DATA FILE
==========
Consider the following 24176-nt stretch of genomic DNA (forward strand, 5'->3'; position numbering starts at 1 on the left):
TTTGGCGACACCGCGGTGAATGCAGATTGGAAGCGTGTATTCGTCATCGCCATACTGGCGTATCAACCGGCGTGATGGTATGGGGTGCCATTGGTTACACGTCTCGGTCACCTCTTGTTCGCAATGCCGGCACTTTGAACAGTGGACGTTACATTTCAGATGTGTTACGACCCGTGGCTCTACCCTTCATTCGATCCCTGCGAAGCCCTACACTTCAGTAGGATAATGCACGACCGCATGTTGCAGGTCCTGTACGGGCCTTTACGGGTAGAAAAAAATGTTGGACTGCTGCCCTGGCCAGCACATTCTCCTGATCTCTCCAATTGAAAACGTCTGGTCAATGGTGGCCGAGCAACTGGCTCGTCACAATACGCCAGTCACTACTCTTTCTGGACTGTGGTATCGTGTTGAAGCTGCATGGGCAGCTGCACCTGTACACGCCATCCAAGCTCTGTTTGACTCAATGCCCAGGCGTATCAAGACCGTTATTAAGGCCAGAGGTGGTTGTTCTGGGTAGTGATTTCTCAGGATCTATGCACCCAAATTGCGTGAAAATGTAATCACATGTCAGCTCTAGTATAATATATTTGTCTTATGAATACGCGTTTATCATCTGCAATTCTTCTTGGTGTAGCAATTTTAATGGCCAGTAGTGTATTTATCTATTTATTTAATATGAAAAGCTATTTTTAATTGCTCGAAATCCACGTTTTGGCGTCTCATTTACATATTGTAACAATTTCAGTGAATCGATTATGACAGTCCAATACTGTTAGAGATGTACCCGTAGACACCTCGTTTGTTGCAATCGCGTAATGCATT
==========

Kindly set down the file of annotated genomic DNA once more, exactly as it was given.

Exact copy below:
Consider the following 24176-nt stretch of genomic DNA (forward strand, 5'->3'; position numbering starts at 1 on the left):
TTTGGCGACACCGCGGTGAATGCAGATTGGAAGCGTGTATTCGTCATCGCCATACTGGCGTATCAACCGGCGTGATGGTATGGGGTGCCATTGGTTACACGTCTCGGTCACCTCTTGTTCGCAATGCCGGCACTTTGAACAGTGGACGTTACATTTCAGATGTGTTACGACCCGTGGCTCTACCCTTCATTCGATCCCTGCGAAGCCCTACACTTCAGTAGGATAATGCACGACCGCATGTTGCAGGTCCTGTACGGGCCTTTACGGGTAGAAAAAAATGTTGGACTGCTGCCCTGGCCAGCACATTCTCCTGATCTCTCCAATTGAAAACGTCTGGTCAATGGTGGCCGAGCAACTGGCTCGTCACAATACGCCAGTCACTACTCTTTCTGGACTGTGGTATCGTGTTGAAGCTGCATGGGCAGCTGCACCTGTACACGCCATCCAAGCTCTGTTTGACTCAATGCCCAGGCGTATCAAGACCGTTATTAAGGCCAGAGGTGGTTGTTCTGGGTAGTGATTTCTCAGGATCTATGCACCCAAATTGCGTGAAAATGTAATCACATGTCAGCTCTAGTATAATATATTTGTCTTATGAATACGCGTTTATCATCTGCAATTCTTCTTGGTGTAGCAATTTTAATGGCCAGTAGTGTATTTATCTATTTATTTAATATGAAAAGCTATTTTTAATTGCTCGAAATCCACGTTTTGGCGTCTCATTTACATATTGTAACAATTTCAGTGAATCGATTATGACAGTCCAATACTGTTAGAGATGTACCCGTAGACACCTCGTTTGTTGCAATCGCGTAATGCATT